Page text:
BUY: The No Fly Zone. For the third straight week, Ohio State's secondary dazzled, proving their opponents to be overmatched in the passing game. It's hard to single out any one of Eli Apple, Tyvis Powell, Vonn Bell, and Gareon Conley -- by and large, they've been outstanding all season. The defense as a whole held NIU to 190 yards of total offense, a steep drop-off from the Huskies' 594-yard average.

SELL: OSU's offensive identity. From top to bottom, there seems to be an issue here. Perhaps it was inevitable, given the media circus that surrounded the QB competition all spring and summer, but it doesn't make it any easier to watch. Owning a Ferrari and repeatedly driving it into the garage door comes to mind. The Buckeyes look rudderless on offense, and the frustration is palpable every time they get the ball. With Cardale Jones on the field they run plays that look tailored to J.T. Barrett's skill set; with Barrett on the field, they don't seem to run any kind of identifiable scheme at all.

Something has to change moving forward, a fact Urban Meyer is cognizant of. It seems like that might come down to naming and sticking with a QB, rather than trying to straddle the fence, per Meyer's post-game comments: "Not that I'm going to call some armchair people and ask them what they think ... But I do believe in game reps. And that's how players get better ... I'm going to spend a lot of time thinking about that." Meyer also answered a post-game question in which he said he did not know who will start for the Buckeyes next week.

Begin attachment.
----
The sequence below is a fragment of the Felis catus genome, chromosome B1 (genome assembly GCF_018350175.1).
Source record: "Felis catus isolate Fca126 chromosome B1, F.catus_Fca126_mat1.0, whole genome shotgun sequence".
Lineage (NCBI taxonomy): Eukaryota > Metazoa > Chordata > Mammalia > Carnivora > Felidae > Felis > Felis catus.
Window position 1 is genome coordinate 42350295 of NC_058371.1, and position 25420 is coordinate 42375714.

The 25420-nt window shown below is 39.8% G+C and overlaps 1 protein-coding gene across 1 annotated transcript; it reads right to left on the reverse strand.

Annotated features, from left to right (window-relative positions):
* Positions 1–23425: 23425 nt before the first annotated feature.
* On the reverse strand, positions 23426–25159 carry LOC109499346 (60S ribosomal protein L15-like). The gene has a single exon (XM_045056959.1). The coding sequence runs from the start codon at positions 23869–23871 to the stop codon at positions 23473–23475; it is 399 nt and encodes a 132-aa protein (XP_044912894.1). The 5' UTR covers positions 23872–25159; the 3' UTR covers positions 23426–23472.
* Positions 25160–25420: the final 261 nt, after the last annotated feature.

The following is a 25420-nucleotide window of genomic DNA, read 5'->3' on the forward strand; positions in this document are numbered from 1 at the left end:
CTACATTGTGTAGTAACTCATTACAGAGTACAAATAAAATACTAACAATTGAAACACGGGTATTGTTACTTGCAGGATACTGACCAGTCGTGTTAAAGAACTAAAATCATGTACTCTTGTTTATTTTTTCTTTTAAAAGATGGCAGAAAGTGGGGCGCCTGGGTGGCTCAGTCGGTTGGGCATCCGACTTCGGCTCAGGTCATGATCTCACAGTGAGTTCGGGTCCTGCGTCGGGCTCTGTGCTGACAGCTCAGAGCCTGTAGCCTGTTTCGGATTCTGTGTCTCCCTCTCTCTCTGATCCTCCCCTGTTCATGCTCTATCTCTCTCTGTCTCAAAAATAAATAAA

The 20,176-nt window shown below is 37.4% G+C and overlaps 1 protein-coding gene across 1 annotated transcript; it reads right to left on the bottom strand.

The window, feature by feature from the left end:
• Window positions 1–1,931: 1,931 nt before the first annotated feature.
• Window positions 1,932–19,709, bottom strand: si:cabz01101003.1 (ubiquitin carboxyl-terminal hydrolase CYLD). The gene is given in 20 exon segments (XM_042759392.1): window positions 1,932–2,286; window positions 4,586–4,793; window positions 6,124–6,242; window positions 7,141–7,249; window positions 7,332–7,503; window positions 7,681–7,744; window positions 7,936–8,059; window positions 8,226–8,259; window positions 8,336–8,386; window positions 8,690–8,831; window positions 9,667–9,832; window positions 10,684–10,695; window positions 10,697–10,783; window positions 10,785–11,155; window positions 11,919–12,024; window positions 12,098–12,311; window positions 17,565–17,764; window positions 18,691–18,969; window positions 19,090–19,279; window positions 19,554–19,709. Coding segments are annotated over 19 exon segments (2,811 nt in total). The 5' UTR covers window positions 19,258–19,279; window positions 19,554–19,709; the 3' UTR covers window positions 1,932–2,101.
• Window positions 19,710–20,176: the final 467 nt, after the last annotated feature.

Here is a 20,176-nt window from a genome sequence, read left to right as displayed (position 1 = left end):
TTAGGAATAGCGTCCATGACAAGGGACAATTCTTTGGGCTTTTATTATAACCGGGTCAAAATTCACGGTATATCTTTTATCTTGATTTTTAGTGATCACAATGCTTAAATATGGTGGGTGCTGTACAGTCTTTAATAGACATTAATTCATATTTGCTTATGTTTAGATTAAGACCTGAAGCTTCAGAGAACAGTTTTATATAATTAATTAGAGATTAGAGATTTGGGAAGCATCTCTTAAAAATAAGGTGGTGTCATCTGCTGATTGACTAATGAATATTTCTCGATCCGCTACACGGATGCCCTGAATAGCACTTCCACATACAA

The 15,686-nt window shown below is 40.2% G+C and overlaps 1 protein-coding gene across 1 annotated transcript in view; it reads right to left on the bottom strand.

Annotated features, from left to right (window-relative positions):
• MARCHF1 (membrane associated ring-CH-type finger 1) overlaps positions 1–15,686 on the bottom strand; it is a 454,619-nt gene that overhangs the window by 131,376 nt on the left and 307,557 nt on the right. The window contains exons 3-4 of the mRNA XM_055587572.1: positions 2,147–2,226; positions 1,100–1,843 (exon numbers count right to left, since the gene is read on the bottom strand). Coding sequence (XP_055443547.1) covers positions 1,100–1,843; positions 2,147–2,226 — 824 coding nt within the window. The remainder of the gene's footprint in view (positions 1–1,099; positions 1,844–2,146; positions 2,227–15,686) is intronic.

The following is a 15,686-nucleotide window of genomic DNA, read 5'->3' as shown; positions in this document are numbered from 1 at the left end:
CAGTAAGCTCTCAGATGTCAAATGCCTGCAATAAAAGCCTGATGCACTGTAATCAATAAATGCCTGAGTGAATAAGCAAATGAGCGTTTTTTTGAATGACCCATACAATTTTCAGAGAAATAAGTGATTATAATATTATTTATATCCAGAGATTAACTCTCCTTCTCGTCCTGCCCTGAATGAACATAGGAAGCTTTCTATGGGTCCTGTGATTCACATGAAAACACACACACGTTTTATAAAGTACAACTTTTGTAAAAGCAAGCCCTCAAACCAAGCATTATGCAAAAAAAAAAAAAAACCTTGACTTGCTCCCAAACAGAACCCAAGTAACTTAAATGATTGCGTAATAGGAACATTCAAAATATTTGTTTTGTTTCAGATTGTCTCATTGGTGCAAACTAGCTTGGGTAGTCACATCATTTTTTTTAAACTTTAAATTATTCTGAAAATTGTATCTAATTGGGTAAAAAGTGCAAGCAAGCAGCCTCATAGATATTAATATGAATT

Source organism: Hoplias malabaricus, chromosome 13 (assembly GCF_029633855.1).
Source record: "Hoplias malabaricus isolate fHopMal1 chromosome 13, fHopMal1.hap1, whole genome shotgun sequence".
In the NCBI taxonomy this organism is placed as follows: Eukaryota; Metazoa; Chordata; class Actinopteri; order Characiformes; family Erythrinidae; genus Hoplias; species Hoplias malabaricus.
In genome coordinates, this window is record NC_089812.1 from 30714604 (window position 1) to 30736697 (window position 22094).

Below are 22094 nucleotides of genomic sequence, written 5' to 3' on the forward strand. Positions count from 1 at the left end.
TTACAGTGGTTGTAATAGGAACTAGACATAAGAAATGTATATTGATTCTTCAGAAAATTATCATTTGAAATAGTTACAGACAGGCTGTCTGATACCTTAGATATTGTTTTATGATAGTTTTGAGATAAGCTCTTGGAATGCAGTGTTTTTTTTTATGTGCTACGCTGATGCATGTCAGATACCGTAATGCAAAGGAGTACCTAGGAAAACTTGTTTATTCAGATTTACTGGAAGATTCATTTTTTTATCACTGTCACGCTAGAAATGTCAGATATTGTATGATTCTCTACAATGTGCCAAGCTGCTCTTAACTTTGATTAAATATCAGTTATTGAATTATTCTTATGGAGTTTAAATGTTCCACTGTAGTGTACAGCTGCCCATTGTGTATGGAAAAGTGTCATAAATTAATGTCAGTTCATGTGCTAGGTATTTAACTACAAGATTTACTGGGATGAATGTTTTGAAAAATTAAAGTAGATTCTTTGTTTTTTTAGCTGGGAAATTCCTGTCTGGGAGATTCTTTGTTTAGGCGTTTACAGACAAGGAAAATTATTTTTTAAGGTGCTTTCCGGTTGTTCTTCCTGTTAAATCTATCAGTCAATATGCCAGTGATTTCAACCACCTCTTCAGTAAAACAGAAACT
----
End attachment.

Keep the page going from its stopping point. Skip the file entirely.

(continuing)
BUY: Tom Herman's offensive genius. One of the architects of Ohio State's title run is gone to Houston, and his presence is sorely missed. Everything from the QBs' confidence to the discipline up front to the play-calling seems to have taken a bit of a tailspin since Week 1, and it's becoming evident just how steadying a presence Herman was to this young offense last season.

Look, we knew this was coming. As T. Boone Pickens once told Drake, the first million is hard, but the first billion is even harder. There's a completely different set of challenges that comes with being the defending national champions, one that -- privileged as these problems might seem -- could actually be harder to overcome than the problems that exist for a Bill Simmons "NOBODY BELIEVED IN US!!!!!!"-type team, which the Buckeyes embraced through and through in 2014. It's hard to watch now, but it kind of feels like this game might be the gut-check, come-to-Jesus moment that the Ohio State program has sorely needed this year. Stay tuned.